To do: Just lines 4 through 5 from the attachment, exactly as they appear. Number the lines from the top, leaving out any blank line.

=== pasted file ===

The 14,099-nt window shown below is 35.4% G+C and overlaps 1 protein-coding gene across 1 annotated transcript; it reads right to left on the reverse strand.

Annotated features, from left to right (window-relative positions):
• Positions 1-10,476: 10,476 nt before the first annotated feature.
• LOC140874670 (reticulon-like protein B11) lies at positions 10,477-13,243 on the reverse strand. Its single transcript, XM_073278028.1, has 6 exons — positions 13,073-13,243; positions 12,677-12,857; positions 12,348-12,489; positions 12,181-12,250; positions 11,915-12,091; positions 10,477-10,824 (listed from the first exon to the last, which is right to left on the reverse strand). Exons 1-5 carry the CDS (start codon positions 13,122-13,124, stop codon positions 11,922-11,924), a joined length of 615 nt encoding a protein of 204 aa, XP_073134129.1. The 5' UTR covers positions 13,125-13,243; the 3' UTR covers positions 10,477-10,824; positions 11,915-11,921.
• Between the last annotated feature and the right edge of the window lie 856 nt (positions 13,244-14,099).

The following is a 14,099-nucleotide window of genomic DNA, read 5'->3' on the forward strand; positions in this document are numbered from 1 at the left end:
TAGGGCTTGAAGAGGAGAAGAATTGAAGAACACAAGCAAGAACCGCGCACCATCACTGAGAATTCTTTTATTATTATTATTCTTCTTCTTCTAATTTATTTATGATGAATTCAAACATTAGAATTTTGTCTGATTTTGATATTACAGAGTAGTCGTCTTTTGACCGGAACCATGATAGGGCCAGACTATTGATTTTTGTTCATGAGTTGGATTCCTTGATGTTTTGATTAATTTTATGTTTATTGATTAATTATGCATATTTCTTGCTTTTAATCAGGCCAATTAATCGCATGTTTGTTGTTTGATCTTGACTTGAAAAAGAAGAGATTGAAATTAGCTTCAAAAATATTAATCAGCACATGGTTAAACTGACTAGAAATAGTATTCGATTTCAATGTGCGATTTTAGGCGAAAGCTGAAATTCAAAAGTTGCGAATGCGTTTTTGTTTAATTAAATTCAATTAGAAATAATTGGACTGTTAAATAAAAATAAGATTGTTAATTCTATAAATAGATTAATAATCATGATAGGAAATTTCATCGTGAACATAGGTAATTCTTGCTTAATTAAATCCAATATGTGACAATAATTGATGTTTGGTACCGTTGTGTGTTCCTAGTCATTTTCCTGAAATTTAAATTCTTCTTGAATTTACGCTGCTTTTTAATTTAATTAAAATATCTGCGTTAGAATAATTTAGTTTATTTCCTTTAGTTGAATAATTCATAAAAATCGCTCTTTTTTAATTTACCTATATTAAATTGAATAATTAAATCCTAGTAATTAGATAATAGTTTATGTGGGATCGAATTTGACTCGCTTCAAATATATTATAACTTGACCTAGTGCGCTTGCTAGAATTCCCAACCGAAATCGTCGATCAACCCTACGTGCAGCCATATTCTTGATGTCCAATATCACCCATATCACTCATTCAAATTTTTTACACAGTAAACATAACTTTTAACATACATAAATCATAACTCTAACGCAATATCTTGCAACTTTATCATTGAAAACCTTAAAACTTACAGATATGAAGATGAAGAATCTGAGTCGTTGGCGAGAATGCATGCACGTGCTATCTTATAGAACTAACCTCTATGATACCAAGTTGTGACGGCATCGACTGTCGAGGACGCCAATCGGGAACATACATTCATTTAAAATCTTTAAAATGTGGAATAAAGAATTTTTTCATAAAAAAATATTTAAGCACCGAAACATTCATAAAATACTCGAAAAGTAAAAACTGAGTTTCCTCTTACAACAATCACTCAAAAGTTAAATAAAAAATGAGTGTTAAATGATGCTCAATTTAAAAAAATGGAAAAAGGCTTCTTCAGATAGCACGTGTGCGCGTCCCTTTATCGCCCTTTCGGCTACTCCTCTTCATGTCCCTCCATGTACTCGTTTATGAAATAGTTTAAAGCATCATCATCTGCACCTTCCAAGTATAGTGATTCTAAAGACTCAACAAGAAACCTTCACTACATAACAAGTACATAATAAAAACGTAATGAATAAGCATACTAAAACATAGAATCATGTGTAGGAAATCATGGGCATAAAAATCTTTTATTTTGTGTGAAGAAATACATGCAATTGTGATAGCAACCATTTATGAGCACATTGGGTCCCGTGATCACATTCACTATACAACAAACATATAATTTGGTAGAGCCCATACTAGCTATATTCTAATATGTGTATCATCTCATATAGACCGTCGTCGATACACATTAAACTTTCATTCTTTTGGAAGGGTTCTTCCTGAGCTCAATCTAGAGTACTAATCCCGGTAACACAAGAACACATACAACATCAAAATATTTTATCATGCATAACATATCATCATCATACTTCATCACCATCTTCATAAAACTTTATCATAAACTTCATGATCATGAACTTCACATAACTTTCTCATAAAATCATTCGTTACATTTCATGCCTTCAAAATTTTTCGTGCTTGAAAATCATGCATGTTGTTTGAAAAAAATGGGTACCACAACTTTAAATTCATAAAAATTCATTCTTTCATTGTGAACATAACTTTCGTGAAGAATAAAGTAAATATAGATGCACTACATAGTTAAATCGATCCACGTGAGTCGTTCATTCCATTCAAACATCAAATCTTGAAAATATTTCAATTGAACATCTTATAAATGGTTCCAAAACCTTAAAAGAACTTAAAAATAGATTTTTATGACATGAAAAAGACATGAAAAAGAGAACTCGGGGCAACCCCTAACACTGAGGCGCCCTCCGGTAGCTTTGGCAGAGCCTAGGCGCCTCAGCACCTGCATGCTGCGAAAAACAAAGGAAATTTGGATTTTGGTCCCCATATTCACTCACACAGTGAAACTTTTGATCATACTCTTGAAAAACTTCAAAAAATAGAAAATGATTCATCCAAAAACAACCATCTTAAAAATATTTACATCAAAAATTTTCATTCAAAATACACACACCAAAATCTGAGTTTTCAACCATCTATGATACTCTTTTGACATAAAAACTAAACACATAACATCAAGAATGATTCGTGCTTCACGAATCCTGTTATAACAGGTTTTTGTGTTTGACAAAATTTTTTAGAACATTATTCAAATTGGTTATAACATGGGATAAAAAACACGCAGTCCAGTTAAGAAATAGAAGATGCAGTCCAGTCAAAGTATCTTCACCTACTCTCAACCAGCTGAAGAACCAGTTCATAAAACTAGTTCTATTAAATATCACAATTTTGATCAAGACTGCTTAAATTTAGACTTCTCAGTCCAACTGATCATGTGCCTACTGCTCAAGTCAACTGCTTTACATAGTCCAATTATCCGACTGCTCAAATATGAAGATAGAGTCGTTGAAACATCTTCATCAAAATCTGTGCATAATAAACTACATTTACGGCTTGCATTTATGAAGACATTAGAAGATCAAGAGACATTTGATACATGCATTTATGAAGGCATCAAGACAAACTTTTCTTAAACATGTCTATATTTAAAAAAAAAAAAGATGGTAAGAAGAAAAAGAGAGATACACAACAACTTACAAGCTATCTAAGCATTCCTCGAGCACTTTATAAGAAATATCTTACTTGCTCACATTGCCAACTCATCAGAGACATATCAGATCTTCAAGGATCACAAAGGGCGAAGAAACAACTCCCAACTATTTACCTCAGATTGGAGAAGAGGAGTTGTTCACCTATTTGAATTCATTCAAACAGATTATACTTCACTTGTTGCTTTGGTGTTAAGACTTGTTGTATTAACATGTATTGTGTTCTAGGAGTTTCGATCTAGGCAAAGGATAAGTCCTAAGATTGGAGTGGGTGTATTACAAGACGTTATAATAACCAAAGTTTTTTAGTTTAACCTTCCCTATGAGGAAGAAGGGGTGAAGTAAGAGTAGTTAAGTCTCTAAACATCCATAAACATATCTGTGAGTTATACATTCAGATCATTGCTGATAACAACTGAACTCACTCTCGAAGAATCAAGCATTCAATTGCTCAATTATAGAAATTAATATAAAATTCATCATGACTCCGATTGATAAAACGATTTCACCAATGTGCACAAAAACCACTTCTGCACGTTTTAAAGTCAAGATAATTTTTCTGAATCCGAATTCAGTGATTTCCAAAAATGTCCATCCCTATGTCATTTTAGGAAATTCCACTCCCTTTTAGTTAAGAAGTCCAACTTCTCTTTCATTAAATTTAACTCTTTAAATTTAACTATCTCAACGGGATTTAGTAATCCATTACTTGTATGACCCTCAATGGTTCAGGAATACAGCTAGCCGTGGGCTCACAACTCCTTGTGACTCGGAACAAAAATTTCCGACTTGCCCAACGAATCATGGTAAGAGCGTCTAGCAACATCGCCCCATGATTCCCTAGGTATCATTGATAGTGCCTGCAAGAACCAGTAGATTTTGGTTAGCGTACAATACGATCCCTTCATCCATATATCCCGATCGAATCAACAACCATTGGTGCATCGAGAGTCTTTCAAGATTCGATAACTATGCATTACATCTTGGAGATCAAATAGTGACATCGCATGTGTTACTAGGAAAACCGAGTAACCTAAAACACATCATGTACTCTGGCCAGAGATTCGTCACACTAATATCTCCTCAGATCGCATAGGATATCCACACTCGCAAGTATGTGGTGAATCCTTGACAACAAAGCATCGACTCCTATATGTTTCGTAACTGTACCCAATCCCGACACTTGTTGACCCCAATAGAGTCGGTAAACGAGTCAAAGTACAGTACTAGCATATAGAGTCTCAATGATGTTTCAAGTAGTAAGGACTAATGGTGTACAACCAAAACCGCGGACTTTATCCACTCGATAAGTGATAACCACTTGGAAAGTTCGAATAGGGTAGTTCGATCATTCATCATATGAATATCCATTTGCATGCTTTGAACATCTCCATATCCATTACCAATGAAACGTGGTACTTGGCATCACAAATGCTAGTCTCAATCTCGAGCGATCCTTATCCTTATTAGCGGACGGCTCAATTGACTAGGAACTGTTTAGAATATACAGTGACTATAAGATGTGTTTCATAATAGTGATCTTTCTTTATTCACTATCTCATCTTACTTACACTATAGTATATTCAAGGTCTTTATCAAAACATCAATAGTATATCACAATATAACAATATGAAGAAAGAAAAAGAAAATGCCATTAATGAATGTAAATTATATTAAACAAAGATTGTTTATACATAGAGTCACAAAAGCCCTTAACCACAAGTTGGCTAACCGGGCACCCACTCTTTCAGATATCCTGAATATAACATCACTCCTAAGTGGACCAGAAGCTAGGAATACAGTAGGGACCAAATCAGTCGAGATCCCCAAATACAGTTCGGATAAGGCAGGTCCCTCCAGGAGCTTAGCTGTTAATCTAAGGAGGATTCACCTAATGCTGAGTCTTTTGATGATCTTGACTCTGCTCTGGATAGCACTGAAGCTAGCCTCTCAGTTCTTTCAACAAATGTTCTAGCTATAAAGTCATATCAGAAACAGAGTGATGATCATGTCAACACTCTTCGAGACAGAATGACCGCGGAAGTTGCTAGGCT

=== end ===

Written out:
• LOC140874670 (reticulon-like protein B11) lies at positions 10,477-13,243 on the reverse strand. Its single transcript, XM_073278028.1, has 6 exons — positions 13,073-13,243; positions 12,677-12,857; positions 12,348-12,489; positions 12,181-12,250; positions 11,915-12,091; positions 10,477-10,824 (listed from the first exon to the last, which is right to left on the reverse strand). Exons 1-5 carry the CDS (start codon positions 13,122-13,124, stop codon positions 11,922-11,924), a joined length of 615 nt encoding a protein of 204 aa, XP_073134129.1. The 5' UTR covers positions 13,125-13,243; the 3' UTR covers positions 10,477-10,824; positions 11,915-11,921.
• Between the last annotated feature and the right edge of the window lie 856 nt (positions 13,244-14,099).